20/20 - Can it get any clearer? The realities of workplace sexism.

Updated: Feb 19, 2019

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2017 was the year of the silence breakers. It was the year in which the world finally started to listen to the stories that had been repeatedly told for years. It was the year in which sisterhood was resurrected in the form of solidarity and unity from shared experience. It was the year in which the phrase #metoo echoed around the world. Hauntingly familiar stories of abuse, harassment and misconduct were exposed across industries – Hollywood, parliament, sport, music – the names might have been different, but the stories were the same. A mass uncovering of the abuse of power and the victimisation of women throughout the working world. Hearing about these instances in the media, in worlds that appear so far removed from your own, you can forget how close to home instances of workplace gender-based discrimination really are. It is not restricted to one man and his abuse and intimidation towards a group of women in Hollywood. It is not simply a handful of MP’s making lewd comments to junior staff. It’s more than that. It’s your daughter, in her first job in a bar being sexualised by other colleagues. It’s your sister, wanting to work her way up to manager status but being patronised and discouraged at every step of the way. It’s your friend, longing for the courage to call out her older, more senior male colleagues she’s seen acting inappropriately.

Ignorance is NOT bliss. Silence is NOT golden. Far more women than anybody would care to admit, are facing a daily battle with workplace sexism; even from their very first job. It’s something we are subject to from day ONE. I wanted to encourage the women around me to share their stories. So, in honour of International Women’s Day 2018, I present to you the silence breakers 2.0. They are a group of 20 women sharing their experiences of sexism while working in their 20’s. These women aren’t famous. They’re not on the news. But they are women that you know. Whether they’re your friends or neighbours or somebody you passed in the street. Perhaps you work with them and have no clue how your behaviour has an impact. All women have a voice worth sharing. And these 20 have found theirs.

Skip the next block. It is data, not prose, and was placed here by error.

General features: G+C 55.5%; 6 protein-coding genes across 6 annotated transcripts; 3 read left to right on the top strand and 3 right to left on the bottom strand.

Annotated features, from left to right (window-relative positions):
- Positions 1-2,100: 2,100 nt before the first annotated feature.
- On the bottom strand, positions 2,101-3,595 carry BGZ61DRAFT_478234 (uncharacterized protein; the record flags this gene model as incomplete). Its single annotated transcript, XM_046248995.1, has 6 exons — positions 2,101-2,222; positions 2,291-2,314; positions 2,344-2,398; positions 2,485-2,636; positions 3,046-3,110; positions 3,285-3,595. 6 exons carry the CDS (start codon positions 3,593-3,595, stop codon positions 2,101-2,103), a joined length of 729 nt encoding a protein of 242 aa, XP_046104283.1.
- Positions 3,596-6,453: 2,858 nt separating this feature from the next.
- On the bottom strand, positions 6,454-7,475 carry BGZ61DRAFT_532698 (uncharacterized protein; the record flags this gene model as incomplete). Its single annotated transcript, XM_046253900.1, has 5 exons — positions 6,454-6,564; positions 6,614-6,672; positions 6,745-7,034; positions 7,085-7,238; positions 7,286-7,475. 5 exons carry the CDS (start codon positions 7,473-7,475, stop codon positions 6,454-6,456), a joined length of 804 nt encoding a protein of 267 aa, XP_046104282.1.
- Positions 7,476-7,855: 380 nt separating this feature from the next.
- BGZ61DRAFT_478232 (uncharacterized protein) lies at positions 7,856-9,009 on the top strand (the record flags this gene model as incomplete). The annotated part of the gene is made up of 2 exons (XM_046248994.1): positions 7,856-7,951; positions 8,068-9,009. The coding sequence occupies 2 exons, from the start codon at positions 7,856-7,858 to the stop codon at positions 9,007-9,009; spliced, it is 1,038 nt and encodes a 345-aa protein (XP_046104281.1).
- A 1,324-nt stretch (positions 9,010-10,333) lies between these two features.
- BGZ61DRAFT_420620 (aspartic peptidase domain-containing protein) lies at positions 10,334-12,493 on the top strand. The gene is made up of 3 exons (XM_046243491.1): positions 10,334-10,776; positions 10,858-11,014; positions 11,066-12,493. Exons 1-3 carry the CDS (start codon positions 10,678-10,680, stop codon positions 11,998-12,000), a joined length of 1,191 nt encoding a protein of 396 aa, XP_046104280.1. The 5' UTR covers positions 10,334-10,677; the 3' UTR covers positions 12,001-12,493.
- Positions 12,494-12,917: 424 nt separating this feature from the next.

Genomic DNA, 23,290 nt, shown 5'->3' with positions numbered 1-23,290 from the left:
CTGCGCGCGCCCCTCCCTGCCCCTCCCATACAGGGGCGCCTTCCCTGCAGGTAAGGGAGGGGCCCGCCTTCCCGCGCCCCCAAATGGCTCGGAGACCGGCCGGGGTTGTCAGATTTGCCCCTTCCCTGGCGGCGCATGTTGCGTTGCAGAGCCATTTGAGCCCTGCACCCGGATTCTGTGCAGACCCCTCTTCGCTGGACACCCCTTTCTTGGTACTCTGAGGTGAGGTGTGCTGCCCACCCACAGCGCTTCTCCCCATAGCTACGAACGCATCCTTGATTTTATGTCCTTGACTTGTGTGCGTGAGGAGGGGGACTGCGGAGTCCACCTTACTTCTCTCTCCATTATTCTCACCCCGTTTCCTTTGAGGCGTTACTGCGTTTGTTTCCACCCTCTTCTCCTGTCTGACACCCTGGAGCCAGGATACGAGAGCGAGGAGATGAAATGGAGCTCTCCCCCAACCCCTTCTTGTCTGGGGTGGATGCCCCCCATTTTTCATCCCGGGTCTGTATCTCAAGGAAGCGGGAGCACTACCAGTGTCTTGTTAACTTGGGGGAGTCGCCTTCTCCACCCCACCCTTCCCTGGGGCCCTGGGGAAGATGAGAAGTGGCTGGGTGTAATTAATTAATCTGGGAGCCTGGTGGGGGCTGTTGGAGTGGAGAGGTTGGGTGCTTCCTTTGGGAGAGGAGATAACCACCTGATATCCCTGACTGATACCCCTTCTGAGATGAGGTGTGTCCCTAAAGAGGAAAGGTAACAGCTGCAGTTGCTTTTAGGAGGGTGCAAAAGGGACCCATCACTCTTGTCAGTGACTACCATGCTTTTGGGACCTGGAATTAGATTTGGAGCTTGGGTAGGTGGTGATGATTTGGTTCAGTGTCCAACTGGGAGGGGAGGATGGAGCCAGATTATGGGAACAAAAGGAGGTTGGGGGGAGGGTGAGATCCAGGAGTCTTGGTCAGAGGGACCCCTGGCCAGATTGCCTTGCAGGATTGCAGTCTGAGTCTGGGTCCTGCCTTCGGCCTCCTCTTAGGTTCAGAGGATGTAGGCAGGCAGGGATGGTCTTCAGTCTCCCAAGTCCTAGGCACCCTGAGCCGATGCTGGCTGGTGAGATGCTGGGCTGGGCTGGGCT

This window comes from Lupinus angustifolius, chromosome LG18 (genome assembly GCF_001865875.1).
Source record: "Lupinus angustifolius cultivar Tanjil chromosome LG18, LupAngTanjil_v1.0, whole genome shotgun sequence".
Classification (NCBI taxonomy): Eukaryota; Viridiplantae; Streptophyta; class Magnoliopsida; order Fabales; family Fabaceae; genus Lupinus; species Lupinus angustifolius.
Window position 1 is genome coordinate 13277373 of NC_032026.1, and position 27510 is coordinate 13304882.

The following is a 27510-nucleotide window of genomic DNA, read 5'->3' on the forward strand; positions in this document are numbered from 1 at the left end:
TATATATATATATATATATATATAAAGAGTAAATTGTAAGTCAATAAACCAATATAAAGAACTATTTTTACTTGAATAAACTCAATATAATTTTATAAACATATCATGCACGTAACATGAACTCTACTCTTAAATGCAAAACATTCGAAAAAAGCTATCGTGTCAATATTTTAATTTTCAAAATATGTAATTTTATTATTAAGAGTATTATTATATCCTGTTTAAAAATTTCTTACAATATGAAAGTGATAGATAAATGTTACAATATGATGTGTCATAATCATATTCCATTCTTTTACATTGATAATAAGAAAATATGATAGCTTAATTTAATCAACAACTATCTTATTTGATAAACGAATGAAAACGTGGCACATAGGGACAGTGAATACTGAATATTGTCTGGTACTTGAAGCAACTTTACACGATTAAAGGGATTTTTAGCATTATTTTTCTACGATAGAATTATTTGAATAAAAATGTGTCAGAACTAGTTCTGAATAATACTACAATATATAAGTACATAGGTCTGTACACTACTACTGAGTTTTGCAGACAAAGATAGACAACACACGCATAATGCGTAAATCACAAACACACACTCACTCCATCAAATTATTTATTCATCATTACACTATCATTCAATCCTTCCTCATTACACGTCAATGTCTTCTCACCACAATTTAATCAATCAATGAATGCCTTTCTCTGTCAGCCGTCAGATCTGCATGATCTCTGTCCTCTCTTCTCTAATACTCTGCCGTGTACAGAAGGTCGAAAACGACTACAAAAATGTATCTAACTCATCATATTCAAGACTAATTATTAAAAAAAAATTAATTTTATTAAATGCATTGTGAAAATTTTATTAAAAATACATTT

The theme of this IWD is #PressForProgress. And everybody is asking for and championing progress in different forms. All the progress we want is, respect. We are given very little hope for a different future, with alternative attitudes when even in our very first jobs, we are subject to sexism in all forms. Being young and female does not mean that all respect can be thrown out of the window. Please treat us how you’d treat anybody else, regardless of our age and gender. We’re not even asking for respect at this point. We’re demanding it.

You can start by listening…

At three separate workplaces, four DIFFERENT men have TAKEN my phone number and begun to send me text messages. Of these men, three sent inappropriate messages (not that any of it was appropriate, they'd helped themselves to my phone number), two of which were actually quite explicit. One of them even decided not to tell me who he was which was really creepy. Mostly, my number had been taken from other colleagues; the men either having contacted me using their phone or written my number down. One of the men went a step further and took it from the staff information data.” – Anonymous, Education.

When I worked at a fast food chain in my late teens, I was told that I couldn’t wear trousers and had to wear a skirt instead. When I asked why, they said it was because I was a woman. They also repeatedly told me to wear makeup and look pretty in case customers complained - I was pretty certain my unmade face was not the biggest problem the company had. They spoke to me about my appearance so much, even letting me know how much nicer I looked without glasses. Not sure I’ll do my job as well with my vision compromised though, sorry guys! Once a customer slapped my bum while I was trying to work and literally not one member of staff took it seriously. I hated it and I hated them for how they treated me.” – Anonymous, Food Retail.

“I’d worked in a pub for a matter of weeks when I first overheard the all-male management laughing but being deadly serious about having an all-female team of bartenders because they’d “sell so much more alcohol if a pretty face was part of the experience”. From then on, every shift I expected to hear some form of derogatory talk from management about the female staff. I heard conversations about our arses and our looks. What I found even more